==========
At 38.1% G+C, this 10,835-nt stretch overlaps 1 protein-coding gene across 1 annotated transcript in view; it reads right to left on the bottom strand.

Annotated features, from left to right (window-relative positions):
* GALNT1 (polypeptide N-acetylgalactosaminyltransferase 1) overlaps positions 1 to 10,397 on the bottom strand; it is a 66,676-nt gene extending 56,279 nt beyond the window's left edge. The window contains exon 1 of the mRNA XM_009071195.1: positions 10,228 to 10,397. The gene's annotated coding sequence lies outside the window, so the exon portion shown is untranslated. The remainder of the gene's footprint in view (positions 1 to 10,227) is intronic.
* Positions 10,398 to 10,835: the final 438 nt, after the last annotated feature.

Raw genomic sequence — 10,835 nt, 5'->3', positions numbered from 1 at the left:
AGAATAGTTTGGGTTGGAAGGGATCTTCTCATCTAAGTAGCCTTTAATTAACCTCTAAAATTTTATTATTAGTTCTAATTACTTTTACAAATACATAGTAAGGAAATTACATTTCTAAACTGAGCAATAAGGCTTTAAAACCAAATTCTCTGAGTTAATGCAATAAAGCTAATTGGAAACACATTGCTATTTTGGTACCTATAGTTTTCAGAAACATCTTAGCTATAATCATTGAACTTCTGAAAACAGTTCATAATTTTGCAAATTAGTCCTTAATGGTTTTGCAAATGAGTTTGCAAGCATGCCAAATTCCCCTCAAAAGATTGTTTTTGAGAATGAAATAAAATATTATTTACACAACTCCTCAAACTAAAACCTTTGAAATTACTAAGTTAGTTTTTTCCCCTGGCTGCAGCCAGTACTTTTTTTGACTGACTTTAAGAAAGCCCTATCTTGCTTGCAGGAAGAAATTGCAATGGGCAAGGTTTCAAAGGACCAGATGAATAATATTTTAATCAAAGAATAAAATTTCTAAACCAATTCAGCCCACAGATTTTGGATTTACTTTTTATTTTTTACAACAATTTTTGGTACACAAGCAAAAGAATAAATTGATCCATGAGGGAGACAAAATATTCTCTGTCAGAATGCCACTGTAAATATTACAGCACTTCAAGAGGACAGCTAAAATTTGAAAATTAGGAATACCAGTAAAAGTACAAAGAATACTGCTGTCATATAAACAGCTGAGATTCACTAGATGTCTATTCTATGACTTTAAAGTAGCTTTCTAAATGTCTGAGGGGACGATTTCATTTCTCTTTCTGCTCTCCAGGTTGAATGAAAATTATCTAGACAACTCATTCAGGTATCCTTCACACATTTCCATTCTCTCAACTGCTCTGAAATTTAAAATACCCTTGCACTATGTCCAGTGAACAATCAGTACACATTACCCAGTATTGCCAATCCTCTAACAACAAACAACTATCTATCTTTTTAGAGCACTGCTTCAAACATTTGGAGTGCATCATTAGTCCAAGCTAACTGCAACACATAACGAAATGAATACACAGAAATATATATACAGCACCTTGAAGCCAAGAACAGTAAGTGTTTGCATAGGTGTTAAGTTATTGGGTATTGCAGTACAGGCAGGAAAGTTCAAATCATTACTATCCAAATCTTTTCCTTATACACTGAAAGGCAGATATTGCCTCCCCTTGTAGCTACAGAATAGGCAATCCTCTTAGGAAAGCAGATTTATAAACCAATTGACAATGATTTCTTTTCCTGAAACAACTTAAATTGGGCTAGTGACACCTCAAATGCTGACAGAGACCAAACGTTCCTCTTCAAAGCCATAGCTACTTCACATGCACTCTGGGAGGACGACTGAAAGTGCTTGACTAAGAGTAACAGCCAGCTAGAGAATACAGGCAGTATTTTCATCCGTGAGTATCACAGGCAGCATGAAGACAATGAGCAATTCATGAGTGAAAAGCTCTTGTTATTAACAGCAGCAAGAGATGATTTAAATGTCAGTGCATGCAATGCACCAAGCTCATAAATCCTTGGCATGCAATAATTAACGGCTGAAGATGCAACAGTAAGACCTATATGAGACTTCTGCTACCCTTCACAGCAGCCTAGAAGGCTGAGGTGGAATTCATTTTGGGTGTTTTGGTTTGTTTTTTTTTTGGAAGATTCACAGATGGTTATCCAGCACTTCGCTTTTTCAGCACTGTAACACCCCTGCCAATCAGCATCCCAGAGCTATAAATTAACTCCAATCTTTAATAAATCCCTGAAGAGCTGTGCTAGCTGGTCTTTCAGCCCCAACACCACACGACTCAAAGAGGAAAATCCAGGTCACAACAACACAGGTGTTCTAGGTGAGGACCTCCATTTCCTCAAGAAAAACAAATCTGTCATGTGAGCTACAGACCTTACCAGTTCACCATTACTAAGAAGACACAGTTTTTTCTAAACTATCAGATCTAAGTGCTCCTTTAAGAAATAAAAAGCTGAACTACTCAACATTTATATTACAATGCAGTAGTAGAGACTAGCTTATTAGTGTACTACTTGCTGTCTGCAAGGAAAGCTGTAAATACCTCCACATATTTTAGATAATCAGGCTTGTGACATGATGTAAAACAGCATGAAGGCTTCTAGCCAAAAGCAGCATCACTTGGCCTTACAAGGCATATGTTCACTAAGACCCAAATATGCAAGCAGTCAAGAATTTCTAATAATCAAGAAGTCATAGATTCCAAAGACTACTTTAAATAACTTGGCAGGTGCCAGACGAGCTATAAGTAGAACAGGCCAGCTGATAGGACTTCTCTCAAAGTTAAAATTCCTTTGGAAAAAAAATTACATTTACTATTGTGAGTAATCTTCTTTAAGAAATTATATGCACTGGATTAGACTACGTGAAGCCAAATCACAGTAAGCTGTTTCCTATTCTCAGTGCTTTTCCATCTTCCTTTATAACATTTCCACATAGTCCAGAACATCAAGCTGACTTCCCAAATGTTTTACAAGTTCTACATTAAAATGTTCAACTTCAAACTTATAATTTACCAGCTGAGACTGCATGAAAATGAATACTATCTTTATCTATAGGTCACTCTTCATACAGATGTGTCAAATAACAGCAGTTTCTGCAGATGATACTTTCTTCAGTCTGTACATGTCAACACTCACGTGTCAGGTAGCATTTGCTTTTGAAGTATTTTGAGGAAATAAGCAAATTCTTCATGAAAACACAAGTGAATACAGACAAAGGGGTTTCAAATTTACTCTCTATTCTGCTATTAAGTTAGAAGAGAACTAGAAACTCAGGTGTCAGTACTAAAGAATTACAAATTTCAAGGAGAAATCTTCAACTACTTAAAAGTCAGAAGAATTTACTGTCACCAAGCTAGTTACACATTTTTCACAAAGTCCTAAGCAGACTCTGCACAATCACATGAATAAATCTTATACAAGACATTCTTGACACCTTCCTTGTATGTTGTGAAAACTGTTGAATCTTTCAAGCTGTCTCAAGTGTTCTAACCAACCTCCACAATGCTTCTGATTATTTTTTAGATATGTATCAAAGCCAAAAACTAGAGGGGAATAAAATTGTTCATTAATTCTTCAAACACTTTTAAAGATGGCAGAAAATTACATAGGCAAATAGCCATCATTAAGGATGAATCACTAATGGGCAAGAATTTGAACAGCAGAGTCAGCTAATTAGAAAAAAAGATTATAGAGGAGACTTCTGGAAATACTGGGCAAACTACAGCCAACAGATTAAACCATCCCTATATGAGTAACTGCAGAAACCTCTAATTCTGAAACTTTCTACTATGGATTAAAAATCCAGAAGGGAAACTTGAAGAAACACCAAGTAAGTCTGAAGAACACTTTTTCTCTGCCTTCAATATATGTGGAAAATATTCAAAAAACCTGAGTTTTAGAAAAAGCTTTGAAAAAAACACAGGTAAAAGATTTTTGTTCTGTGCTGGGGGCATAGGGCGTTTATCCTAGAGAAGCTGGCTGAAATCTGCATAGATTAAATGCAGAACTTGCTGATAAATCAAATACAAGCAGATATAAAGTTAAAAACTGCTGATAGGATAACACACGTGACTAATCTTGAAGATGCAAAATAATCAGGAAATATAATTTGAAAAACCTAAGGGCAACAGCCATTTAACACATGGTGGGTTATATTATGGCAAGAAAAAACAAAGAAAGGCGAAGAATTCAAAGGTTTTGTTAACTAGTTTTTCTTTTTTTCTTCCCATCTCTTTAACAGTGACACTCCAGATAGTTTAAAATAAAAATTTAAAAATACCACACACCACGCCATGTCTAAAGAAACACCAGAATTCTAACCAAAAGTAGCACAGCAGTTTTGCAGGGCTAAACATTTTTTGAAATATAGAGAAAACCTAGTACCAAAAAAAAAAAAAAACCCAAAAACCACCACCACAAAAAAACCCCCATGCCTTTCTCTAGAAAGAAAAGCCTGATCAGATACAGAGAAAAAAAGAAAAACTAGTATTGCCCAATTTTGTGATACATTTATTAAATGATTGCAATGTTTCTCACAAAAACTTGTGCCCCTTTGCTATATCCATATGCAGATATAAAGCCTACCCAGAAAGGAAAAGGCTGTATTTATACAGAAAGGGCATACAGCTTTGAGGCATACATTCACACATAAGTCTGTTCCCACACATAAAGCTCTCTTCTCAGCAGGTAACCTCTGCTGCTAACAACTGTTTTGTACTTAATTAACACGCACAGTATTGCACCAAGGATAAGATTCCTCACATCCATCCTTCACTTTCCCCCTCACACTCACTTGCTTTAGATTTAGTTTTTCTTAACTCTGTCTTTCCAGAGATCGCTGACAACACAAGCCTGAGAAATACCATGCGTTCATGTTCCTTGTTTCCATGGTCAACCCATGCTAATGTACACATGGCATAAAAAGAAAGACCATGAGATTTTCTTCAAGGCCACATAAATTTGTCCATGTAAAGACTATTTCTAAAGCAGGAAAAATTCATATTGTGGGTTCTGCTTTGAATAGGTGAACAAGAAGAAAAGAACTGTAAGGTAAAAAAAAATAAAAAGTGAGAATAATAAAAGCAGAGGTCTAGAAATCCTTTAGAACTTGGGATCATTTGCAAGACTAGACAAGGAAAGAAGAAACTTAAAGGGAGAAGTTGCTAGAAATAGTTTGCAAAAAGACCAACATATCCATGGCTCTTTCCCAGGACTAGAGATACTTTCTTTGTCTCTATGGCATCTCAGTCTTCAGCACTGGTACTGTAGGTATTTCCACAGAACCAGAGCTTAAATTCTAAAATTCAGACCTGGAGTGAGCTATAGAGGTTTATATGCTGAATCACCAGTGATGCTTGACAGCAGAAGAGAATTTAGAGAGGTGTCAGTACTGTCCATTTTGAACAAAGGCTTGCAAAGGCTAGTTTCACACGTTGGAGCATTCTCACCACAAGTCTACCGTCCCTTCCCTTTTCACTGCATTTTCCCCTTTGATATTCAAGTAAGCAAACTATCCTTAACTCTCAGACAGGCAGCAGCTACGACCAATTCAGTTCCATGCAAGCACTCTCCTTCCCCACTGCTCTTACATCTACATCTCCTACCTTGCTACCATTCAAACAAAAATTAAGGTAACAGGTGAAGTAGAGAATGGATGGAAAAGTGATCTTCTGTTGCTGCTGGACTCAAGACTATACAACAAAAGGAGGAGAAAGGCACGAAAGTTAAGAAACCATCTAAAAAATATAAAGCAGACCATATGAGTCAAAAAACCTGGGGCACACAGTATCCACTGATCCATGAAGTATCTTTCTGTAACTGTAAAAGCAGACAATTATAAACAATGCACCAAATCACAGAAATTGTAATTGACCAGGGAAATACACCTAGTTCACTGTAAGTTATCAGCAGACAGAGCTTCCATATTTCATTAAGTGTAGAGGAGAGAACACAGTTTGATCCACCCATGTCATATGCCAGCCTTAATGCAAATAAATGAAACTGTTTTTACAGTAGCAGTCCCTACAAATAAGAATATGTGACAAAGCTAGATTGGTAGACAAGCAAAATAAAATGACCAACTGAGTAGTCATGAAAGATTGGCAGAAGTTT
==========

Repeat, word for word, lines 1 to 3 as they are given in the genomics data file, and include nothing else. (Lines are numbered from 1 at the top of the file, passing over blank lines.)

At 38.1% G+C, this 10,835-nt stretch overlaps 1 protein-coding gene across 1 annotated transcript in view; it reads right to left on the bottom strand.

Annotated features, from left to right (window-relative positions):
* GALNT1 (polypeptide N-acetylgalactosaminyltransferase 1) overlaps positions 1 to 10,397 on the bottom strand; it is a 66,676-nt gene extending 56,279 nt beyond the window's left edge. The window contains exon 1 of the mRNA XM_009071195.1: positions 10,228 to 10,397. The gene's annotated coding sequence lies outside the window, so the exon portion shown is untranslated. The remainder of the gene's footprint in view (positions 1 to 10,227) is intronic.